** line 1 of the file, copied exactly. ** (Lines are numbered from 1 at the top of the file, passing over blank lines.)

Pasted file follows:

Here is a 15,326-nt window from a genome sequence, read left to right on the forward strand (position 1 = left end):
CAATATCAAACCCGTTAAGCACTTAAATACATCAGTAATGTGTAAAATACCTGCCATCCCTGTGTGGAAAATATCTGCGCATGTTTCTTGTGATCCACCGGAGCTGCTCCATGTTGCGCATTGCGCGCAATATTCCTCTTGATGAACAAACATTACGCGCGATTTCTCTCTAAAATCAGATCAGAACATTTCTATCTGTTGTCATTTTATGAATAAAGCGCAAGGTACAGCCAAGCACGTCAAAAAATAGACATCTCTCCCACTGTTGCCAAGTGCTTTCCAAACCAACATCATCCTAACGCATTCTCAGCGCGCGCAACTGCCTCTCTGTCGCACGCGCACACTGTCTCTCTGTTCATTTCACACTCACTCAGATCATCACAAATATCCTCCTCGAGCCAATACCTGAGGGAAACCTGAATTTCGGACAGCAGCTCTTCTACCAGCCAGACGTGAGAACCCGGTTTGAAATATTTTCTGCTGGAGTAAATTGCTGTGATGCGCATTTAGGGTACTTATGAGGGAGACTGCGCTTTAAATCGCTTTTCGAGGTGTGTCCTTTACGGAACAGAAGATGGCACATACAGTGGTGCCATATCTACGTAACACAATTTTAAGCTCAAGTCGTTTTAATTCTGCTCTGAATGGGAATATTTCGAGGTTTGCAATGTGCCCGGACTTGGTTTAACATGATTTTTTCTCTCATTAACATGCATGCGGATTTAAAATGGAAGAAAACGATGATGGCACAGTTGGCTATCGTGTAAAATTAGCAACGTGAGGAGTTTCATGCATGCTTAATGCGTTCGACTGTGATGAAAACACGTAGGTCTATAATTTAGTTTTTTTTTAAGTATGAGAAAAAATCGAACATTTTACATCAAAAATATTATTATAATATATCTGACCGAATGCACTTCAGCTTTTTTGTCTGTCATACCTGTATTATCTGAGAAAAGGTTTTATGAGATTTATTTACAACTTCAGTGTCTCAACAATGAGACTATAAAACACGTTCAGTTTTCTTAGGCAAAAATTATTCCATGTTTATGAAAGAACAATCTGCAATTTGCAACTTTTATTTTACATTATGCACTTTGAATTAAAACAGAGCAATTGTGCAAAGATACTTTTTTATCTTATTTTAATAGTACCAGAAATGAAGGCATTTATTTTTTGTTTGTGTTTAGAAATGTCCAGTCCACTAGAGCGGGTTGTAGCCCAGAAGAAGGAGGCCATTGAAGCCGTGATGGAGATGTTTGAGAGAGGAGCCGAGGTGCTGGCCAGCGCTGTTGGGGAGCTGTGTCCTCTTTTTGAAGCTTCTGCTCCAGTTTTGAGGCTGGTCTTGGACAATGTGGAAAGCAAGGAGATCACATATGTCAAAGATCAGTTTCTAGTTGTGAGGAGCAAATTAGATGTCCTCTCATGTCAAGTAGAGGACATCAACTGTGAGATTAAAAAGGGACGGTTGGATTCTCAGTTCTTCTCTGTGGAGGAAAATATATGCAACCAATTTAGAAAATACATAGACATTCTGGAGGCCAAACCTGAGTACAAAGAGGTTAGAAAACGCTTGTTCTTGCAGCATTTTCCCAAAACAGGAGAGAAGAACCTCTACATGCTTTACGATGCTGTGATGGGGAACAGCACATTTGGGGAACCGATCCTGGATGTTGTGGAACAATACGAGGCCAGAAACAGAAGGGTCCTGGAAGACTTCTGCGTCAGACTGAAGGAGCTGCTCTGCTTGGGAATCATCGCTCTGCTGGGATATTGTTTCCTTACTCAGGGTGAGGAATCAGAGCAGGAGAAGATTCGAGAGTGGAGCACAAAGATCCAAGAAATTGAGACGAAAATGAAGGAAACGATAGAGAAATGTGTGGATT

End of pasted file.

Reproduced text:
Here is a 15,326-nt window from a genome sequence, read left to right on the forward strand (position 1 = left end):